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Auto Pricing Begins to Lift Its Head Off the Floor

Here and there, automakers are quietly raising prices, the surest sign yet that demand has bottomed out and begun to recover.

For instance, BMW last week hiked U.S. prices on BMW cars and trucks an average of 0.4 percent. That works out to only a couple of hundred dollars on a $60,000 luxury car, so the money is no big deal, but it shows BMW's determination to command a premium price, even in a challenging market. In addition, BMW increased its destination and handling charge, which is applied to every car and truck, by $50 to $875.

Separately, General Motors disclosed in a recent presentation to reporters and analysts that some of its new models like the Buick Lacrosse are selling for thousands of dollars more than the models they replaced.

It isn't so much sticker prices that have changed. The net effect of price hikes is more likely to be felt in the form of lower discounts in the form of rebates and incentives.

According to Edmunds.com, incentives are down from year-ago levels for most major automakers, even though on average, there was an uptick from October 2009 to November 2009.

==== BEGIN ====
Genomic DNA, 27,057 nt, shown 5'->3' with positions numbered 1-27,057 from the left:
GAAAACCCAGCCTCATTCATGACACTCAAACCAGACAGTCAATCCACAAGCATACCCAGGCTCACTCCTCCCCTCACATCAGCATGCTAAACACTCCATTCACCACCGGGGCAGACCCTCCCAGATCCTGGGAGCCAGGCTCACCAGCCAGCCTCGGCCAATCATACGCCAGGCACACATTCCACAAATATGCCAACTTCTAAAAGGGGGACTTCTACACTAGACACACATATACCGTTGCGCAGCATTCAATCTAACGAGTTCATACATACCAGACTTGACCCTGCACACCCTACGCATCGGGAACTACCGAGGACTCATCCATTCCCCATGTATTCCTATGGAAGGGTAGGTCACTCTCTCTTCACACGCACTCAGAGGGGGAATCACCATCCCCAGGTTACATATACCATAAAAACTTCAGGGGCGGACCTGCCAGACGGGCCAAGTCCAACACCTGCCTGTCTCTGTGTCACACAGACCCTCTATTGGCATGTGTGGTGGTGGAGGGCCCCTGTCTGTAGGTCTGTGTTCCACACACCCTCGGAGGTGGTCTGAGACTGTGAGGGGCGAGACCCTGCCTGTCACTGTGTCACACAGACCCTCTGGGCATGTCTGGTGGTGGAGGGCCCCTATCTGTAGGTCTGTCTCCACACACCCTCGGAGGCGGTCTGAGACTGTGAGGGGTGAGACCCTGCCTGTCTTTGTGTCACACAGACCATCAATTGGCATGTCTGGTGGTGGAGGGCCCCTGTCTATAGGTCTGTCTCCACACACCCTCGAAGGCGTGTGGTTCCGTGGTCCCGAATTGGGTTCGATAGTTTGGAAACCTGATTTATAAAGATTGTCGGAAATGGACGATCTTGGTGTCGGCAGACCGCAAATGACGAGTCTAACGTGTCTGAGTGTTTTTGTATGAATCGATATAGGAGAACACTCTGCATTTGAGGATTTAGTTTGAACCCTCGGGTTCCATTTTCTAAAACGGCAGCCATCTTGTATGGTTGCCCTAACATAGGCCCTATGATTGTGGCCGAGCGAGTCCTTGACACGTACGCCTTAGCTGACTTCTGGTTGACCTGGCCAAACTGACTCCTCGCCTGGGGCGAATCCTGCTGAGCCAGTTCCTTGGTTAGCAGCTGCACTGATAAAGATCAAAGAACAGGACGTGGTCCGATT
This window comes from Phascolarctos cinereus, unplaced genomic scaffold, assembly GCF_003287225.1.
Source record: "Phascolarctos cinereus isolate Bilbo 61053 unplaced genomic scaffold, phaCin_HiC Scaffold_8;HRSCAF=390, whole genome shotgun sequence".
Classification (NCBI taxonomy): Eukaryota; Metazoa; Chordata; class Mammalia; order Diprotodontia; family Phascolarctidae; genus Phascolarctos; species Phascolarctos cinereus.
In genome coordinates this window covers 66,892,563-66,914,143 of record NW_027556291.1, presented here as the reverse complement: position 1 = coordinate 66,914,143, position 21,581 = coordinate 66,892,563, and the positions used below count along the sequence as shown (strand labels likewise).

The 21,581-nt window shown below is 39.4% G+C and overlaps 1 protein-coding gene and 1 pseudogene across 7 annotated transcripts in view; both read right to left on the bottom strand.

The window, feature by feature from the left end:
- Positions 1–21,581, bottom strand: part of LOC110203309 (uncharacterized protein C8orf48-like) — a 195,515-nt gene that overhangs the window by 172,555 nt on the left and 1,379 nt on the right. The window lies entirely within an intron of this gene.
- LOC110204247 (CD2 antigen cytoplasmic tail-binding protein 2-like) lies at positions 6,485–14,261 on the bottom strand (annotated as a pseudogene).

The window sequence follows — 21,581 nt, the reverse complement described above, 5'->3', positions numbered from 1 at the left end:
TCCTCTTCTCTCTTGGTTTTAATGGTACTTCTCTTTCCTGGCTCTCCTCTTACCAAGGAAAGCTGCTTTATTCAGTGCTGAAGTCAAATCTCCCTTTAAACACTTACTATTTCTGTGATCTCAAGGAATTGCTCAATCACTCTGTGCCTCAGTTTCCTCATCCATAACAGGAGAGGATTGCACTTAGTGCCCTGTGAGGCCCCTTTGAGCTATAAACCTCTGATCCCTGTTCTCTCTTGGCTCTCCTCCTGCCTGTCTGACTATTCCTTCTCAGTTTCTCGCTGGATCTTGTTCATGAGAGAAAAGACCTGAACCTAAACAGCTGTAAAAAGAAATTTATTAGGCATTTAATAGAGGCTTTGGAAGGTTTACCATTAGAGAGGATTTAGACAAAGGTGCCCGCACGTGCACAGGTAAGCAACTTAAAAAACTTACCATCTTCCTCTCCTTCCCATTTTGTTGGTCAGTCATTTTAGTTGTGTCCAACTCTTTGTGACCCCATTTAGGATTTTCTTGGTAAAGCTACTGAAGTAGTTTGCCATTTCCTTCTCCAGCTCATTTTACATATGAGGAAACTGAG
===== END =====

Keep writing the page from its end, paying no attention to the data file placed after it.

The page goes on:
The auto shopping web site said for instance that Ford (F) spent an average of $3,124 per vehicle on incentives in November 2009, down from $3,818 in the year-ago month.

GM was an exception to the rule in November, according to Edmunds.com That's because GM is spending more on incentives overall because it is selling off inventory for discontinued brands like Saturn and Pontiac, Edmunds.com said.

The closely watched Auto Affordability Index from Comerica Bank (CMA) probably bottomed out in the third quarter of 2009. The index measures how many weeks of the median household income are required to buy the average new vehicle. It hit a record-low 21.9 weeks in the third quarter, in part because of the government Cash for Clunkers incentive program.

Chart: Comerica

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